Hatreon ceased operations after companies like Visa refused to provide operational services. Is this comforting? Maybe. But, as Jarryd Bartle cautions, we should be wary about relying on the moral authority of corporate entities to police each other’s conduct.
Closer to home, the de-platforming of Folau from GoFundMe – and subsequent rejection from the Australia-based MyCause platform – has fed into narratives of Christians feeling ‘bullied’. Why? Well, GoFundMe and MyCause may be private companies, but to many they are also the public square, presumably open to all.
Is crowdfunding democratic participation by other means?
Meanwhile, we might also be concerned about the long-term implications of ‘voting’ with our dollars. Admittedly, the appeal of cause-driven crowdfunding is neither surprising nor illogical. If, for example, citizens feel elected officials are unrepresentative or more beholden to others, then expressing views through micro-patronage seems an understandable response (though perhaps strategically dangerous).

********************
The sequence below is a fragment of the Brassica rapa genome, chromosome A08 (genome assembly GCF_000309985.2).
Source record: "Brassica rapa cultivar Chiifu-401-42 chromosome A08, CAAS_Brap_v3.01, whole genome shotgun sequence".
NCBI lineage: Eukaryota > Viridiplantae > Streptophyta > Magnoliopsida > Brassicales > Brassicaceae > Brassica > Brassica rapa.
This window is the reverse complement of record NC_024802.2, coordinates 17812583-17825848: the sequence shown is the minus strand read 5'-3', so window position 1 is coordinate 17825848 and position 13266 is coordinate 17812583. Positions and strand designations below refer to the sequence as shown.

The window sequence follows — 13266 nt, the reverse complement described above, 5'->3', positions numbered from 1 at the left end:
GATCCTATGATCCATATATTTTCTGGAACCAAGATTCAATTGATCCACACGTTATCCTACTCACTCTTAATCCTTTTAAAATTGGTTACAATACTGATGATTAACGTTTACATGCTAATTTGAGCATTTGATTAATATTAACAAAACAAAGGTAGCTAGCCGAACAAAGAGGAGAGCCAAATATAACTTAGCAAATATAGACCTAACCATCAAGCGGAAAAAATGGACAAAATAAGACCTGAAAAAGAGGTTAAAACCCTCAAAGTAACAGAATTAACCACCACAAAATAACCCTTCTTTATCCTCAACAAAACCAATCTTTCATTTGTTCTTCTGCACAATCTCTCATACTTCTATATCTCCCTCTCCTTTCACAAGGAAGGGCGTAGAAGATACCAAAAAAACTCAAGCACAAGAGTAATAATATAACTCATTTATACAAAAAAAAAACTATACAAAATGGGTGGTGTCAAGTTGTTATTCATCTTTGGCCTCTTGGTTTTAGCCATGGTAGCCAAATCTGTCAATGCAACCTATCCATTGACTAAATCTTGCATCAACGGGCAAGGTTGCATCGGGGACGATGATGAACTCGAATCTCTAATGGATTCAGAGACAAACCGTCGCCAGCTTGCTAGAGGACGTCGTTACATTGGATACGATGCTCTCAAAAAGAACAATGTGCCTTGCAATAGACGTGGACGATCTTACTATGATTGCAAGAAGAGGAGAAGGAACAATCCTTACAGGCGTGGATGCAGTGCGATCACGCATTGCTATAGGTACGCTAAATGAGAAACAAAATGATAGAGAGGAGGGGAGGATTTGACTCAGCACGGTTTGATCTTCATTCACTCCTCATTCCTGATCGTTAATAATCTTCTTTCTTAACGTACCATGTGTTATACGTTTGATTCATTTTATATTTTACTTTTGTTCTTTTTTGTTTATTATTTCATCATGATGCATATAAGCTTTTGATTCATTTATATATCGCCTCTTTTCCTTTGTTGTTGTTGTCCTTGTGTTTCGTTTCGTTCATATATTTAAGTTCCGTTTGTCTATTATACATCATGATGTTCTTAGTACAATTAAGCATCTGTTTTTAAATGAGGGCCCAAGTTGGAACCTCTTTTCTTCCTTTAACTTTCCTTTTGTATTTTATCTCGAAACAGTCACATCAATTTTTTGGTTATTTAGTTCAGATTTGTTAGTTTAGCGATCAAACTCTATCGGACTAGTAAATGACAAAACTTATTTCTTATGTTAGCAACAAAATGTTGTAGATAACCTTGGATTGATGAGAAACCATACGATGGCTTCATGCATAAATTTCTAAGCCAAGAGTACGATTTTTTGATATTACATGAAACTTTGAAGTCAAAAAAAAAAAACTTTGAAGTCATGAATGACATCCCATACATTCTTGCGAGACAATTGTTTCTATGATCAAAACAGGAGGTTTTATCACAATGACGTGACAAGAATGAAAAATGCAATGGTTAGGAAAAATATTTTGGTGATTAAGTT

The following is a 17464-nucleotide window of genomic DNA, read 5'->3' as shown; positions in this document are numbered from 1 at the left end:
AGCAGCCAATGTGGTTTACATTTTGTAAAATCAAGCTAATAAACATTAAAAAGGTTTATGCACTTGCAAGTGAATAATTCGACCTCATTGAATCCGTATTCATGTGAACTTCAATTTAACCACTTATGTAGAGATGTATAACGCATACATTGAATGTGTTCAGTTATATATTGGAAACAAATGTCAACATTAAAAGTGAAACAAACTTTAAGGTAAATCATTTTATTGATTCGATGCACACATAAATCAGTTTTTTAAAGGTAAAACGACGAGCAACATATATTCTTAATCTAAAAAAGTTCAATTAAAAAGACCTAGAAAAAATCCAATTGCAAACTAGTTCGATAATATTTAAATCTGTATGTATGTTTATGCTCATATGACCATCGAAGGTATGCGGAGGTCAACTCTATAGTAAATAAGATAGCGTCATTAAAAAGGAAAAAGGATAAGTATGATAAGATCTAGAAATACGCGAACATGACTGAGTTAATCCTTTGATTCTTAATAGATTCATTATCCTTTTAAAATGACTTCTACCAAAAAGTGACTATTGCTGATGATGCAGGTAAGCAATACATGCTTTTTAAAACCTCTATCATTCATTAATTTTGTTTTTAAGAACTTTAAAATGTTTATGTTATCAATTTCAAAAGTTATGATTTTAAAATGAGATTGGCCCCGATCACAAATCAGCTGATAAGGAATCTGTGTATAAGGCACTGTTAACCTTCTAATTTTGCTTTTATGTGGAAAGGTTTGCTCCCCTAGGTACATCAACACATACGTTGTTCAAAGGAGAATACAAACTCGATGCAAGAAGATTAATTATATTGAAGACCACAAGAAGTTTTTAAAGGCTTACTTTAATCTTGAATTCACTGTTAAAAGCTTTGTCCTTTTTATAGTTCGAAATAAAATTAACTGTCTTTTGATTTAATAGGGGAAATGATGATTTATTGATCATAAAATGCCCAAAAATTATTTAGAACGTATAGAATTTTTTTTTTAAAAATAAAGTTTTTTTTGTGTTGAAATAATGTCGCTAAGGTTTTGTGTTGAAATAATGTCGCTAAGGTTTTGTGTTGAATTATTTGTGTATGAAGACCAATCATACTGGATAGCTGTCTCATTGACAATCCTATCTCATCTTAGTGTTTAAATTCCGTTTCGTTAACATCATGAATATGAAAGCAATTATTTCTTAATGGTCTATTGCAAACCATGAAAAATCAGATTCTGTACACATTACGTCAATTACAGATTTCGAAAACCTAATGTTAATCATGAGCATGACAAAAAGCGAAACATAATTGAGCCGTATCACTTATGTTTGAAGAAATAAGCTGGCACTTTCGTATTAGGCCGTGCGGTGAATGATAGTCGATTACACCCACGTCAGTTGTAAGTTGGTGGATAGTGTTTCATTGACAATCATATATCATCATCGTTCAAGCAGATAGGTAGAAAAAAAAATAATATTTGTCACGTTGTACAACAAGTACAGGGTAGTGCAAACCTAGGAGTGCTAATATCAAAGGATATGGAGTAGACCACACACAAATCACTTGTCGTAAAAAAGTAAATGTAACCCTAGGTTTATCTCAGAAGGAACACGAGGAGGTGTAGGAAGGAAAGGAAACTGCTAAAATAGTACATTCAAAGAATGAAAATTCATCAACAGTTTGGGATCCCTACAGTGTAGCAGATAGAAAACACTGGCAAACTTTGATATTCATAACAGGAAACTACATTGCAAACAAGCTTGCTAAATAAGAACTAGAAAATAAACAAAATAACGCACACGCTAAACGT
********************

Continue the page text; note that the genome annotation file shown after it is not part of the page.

In any case, these micro-patronage expressions of frustration are often found in satirical campaigns, such as the Trump Baby blimp, or among those seeking to ‘buy’ the vote of politicians alleged to be in the pocket of special interests, or raising funds to access the browsing histories of US Congress members.
Alternatively, one curious development is a currently active campaign against Republican Senator Susan Collins. Senator Collins had indicated she would not support a Supreme Court nominee willing to overturn Roe v. Wade (which protects the right to an abortion under provisions of privacy).
However, many suspected that the nominee – and now appointed Justice – Brett Kavanaugh would indeed be liable to weakening reproductive rights.
To try and thwart this possibility, a campaign was established on Crowdpac, with donations to be given to Collins’ future electoral opponent if she failed to vote against Kavanaugh’s nomination. Over USD$4m has been raised so far.
In Australia, political cause crowdfunding has yet to really take off, though a smattering of campaigns are worth noting. Among them were Senator Sarah Hanson Young’s defamation case against David Leyonhjelm, the counter-campaign to ‘Fight the Greens’, and a few wholly unsuccessful efforts to re-elect hard right nationalist Fraser Anning.
Funnily enough, Anning’s arch-nemesis ‘Egg Boy’ (Will Connolly) was more successful, with well-wishers raising substantial funds for Connolly’s legal fees. When expenses were covered pro bono Connolly donated the funds to victims of the Christchurch mosque shooting.